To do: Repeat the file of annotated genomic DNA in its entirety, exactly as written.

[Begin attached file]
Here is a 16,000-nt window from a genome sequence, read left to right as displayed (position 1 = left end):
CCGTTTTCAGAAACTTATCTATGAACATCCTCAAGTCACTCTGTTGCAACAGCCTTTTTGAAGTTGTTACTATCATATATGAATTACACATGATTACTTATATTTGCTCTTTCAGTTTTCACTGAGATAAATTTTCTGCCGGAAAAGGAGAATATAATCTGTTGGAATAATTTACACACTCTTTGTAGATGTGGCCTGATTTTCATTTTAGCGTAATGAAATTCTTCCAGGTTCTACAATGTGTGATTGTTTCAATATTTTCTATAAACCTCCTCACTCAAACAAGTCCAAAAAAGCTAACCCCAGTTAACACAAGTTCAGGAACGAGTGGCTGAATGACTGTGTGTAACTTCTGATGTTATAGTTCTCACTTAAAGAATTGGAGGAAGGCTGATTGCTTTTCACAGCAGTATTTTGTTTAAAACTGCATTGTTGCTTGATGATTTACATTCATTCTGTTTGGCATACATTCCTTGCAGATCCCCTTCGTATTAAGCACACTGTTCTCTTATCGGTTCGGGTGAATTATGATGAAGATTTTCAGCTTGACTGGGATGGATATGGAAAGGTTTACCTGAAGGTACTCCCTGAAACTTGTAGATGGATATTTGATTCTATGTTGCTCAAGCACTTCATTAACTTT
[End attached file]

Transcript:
Here is a 16,000-nt window from a genome sequence, read left to right as displayed (position 1 = left end):
CCGTTTTCAGAAACTTATCTATGAACATCCTCAAGTCACTCTGTTGCAACAGCCTTTTTGAAGTTGTTACTATCATATATGAATTACACATGATTACTTATATTTGCTCTTTCAGTTTTCACTGAGATAAATTTTCTGCCGGAAAAGGAGAATATAATCTGTTGGAATAATTTACACACTCTTTGTAGATGTGGCCTGATTTTCATTTTAGCGTAATGAAATTCTTCCAGGTTCTACAATGTGTGATTGTTTCAATATTTTCTATAAACCTCCTCACTCAAACAAGTCCAAAAAAGCTAACCCCAGTTAACACAAGTTCAGGAACGAGTGGCTGAATGACTGTGTGTAACTTCTGATGTTATAGTTCTCACTTAAAGAATTGGAGGAAGGCTGATTGCTTTTCACAGCAGTATTTTGTTTAAAACTGCATTGTTGCTTGATGATTTACATTCATTCTGTTTGGCATACATTCCTTGCAGATCCCCTTCGTATTAAGCACACTGTTCTCTTATCGGTTCGGGTGAATTATGATGAAGATTTTCAGCTTGACTGGGATGGATATGGAAAGGTTTACCTGAAGGTACTCCCTGAAACTTGTAGATGGATATTTGATTCTATGTTGCTCAAGCACTTCATTAACTTT